• 52. Marketing starts with the buyer and focuses constantly on  buyer’s needs. Selling starts with the seller and is preoccupied all the time with  the seller’s needs Seeks to convert “customer needs” into products’ Seeks to convert ‘products’ into “Cash”. Views business as a customer satisfying process Views business as a goods producing process Marketing effort leads to the products that the  customers actually want to buy in their own interest The company makes the product first and then figures out how to  sell it and make a profit Marketing  communication is  looked  upon  as  a  tool  for  communicating the benefits/ satisfactions provided by the  product Seller’s motives dominate marketing  communication  (promotions). Marketing views the customer as the very purpose of the  business.  It  sees  the  business  from  the  point  of  view  of  the  customer.  Customer consciousness permeates the entire  organization – all departments, all the people and all the  time. Selling views the customer as the last link in the business. ‘Customer satisfaction’ is the primary motive. ‘Sales’ is the primary motive. External market orientation ‘Sales’ is the primary motive Marketing concept takes an outside in Perspective. Selling concept takes an inside-out perspective.
    • 53. Marketing is more ‘pull’ than ‘push’ Selling involves ‘push’ strategy. Marketing  begins  much  before  the  production  of goods and services, i.e. with identification of customers’  needs. It continues even after the sale to ensure customer  satisfaction through after sales services Selling comes after production and ends with the delivery of the  product and collection of payment. Marketing  has  a  wider  connotation  and  includes  many  activities  like  marketing  research,  product planning & development, pricing, promotion,  distribution, selling etc. Selling is a part of marketing. It concerns itself  primarily and truly  with  the  ‘value satisfactions’ that should flow to the  customer  from  the exchange It over emphasizes “the exchange’ aspect, without caring for the  ‘value satisfactions’ inherent in the exchange. It assumes: “Let the seller beware” It assumes: “Let the buyer beware” The  main job  is  to  find  the  right  products  for  your customers. The main job is to find the customers for your products. The mindset is “What is that we can make here or source  from outside to satisfy the needs of the target customers”. The mindset is “Hook the customer” Conceptual and analytical skills are required Selling and conversational skills are required.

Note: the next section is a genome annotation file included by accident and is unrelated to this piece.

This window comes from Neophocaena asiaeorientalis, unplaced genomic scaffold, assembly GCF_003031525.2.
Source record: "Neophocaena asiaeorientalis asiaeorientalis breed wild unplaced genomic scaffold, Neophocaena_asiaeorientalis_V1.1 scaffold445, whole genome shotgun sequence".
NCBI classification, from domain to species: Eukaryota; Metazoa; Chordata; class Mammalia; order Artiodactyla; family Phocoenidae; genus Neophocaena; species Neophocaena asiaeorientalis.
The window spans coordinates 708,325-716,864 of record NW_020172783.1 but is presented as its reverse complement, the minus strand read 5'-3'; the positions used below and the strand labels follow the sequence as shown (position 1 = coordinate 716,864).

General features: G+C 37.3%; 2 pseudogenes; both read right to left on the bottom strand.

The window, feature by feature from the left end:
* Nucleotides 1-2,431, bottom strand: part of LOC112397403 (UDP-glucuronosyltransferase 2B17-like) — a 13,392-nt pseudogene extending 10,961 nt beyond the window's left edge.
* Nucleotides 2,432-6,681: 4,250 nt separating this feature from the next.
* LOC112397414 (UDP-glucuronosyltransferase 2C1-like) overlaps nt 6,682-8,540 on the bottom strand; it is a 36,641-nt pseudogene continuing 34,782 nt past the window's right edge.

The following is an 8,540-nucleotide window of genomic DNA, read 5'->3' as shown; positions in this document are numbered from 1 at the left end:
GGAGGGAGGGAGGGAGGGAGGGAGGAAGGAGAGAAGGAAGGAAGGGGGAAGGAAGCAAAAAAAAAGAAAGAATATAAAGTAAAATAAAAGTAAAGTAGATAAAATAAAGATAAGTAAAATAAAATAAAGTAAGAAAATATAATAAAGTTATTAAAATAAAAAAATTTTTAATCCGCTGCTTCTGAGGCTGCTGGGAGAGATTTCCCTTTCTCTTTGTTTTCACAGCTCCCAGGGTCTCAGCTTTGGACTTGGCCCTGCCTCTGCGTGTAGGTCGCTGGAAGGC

• 54. To illustrate the relationship between sales objectives, strategies and tactics, consider: Sales Goals / Objectives Marketing Strategy Sales and Distribution Strategy Tactics / Action plans • Increase sales volume by 15 percent • Enter export markets • Identify the countries • Decide distribution channels • Marketing / sales head to get relevant information • Negotiate and sign agreements in 3-5 months with intermediaries • Penetrate existing domestic markets • Review and improve salesforce training, motivation and compensation • Use effective and efficient channels • Add channels and members • Train salespeople in deficient areas • Train field salesmanagers in effective supervision • Link sales volume quotas to the incentive scheme of the compensation plan
    • 55. Sales & Marketing Thought Worlds Marketing says… Sales says… “Marketing people work long, hard hours, but salespeople make more money.” ‘Sales makes the money for the company; marketing just spends it.” “Marketing develops strategies and plans and sales is the implementation arm of marketing. Salespeople are paid agents of marketing.” “Marketers are locked in the ivory tower and don’t have a clue about what customers really want.” “Marketing is more reflective; sales is more reactive.” “Marketing is more bureaucratic than sales. Marketing is too internally focused.” “Salespeople are driven by specific accounts, the volumes and price discounts.” “The sales force will lose significant business if it accepts the marketing price.”
    • 56. Division of work between Marketing & Sales
    • 57. USP (Unique selling proposition) USP is a unique product attribute that a company uses to set its (brand) product apart from the competition. e.g. Volvo is a safe vehicle Big Bazaar is the low priced supermarket.